Yesterday morning, Kim Dotcom had his application for bail denied at the North Shore District Court in New Zealand.
Judge David McNaughton said that the scale of the charges against the MegaUpload founder combined with his significant resources meant that there was a significant risk he could flee, possibly to his birthplace, Germany.
In a later hearing at the same location, lawyer Guy Foley argued that Dotcom’s alleged co-conspirators – Bram van der Kolk, 29, Finn Batato, 38, and Mathias Ortmann, 40 – are of good character and deserved bail.
This morning Judge McNaughton handed down his decision. He granted bail to both Dutch national Bram van der Kolk and Finn Batato from Germany, but denied bail to Ortmann due to financial concerns.
According to Stuff, the FBI’s records show that Ortmann made around $14.5 million from the company between 2005 and 2010, and an additional $3 million in 2011. His accounts, however, show $20.2 million, some $3.5 million more. Ortmann’s lawyer has until tomorrow to come up with an explanation.
Yesterday, Guy Foley described programmer and networking expert Bram van der Kolk as a family man and today his wife Asia expressed relief that he would be coming home.
“I’m just glad my husband is going to be able to play with our baby again,” she said.
Although the Judge granted the pair bail, he ordered them detained for a further week so that their homes could be assessed for surveillance equipment suitability. It’s becoming ever more clear that being monitored is nothing new for these MegaUpload employees.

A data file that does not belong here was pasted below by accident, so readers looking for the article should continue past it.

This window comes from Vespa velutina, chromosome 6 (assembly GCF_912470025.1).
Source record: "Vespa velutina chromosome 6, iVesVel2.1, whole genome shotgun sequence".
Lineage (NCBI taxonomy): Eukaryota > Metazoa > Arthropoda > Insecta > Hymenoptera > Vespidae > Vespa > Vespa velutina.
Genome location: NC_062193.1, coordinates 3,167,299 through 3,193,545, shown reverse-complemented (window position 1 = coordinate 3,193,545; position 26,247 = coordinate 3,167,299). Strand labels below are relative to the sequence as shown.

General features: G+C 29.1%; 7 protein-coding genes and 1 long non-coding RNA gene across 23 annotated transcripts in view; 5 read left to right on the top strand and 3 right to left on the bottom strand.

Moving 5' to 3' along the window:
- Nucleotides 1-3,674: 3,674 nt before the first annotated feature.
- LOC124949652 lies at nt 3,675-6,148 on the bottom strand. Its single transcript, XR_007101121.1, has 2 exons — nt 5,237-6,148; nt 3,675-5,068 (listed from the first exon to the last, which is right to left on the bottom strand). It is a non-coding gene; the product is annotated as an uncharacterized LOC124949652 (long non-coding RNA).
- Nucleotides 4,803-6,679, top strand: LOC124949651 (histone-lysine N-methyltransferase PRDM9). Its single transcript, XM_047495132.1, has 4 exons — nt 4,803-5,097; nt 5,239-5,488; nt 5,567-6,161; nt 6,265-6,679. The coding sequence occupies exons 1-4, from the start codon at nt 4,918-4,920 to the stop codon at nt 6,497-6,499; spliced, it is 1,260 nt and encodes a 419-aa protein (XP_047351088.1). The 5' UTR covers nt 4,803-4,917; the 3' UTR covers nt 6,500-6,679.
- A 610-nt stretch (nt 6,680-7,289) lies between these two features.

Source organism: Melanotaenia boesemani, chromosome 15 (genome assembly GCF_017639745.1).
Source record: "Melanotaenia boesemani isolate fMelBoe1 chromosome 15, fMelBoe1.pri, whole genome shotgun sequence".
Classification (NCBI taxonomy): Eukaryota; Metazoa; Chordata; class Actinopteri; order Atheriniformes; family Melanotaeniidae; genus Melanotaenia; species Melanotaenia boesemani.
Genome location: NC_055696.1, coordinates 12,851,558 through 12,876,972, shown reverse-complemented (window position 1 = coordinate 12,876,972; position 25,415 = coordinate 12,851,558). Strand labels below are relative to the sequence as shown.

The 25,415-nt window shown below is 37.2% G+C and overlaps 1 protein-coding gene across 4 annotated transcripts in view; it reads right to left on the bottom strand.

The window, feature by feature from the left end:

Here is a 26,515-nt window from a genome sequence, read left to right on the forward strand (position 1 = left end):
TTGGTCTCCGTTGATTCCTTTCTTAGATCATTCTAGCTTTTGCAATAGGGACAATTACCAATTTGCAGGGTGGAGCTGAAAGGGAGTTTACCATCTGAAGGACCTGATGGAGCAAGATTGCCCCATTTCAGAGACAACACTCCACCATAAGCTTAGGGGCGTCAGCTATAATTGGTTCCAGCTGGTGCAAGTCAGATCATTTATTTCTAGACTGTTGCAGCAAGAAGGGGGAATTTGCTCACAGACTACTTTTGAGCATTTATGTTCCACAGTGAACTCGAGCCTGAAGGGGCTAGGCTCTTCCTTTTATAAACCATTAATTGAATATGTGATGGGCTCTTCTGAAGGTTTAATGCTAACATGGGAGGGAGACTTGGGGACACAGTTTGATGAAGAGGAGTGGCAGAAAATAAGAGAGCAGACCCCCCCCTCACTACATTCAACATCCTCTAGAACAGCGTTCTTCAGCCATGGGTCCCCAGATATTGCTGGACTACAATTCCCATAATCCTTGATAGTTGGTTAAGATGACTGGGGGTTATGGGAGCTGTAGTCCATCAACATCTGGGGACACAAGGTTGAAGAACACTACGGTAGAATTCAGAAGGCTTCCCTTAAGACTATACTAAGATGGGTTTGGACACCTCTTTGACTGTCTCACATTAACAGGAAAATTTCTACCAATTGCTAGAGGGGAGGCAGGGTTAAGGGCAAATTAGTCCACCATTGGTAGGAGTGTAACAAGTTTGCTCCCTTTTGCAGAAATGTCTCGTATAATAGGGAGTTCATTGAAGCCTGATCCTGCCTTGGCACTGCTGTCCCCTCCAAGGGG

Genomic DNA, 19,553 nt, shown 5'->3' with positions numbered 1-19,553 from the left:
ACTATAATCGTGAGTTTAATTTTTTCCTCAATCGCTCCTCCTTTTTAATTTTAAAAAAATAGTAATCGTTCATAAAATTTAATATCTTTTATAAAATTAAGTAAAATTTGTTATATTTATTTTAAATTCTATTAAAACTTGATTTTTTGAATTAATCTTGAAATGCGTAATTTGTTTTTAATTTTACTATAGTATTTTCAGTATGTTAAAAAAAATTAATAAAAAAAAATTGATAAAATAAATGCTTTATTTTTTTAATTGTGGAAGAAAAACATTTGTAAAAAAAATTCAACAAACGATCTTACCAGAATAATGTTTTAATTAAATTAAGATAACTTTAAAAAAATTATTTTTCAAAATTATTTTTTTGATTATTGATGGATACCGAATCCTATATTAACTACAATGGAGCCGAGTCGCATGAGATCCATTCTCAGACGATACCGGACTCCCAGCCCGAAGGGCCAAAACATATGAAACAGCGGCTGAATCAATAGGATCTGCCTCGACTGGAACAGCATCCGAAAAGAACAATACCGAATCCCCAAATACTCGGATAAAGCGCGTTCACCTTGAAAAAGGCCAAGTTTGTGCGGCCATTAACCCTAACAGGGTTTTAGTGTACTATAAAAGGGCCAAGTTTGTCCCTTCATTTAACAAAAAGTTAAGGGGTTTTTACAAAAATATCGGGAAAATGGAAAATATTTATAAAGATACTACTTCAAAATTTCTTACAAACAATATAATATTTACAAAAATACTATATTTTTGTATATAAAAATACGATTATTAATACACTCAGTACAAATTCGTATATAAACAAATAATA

The US Department of Justice’s indictment showed that the operators of MegaUpload had been subjected to monitoring over the past several years, but a piece of evidence presented in court yesterday revealed not only how far back, but just how deep that surveillance went.
Documents produced by the FBI reportedly show the details of a 2007 Skype conversation between Bram van der Kolk and Mathias Ortmann where they mulled a situation where Kim Dotcom might run off with “the money”.
Although no context was provided by the FBI, Van der Kolk allegedly described the situation with Dotcom more than 4 years ago as “a bit risky” but with Ortmann offering assurances that since Dotcom was “operationally dependent” on the pair he could not “sneak away with the money.”
“What if the shit really hits the fan? Would he take the last little bit of money and take off? He’s good at that,” Van der Kolk replied.
“True,” said Ortmann, “But with his spending nowadays he will attempt to get the shit off the fan, and that’s what he needs us for.”
Dotcom will remain in custody until at least 22nd February.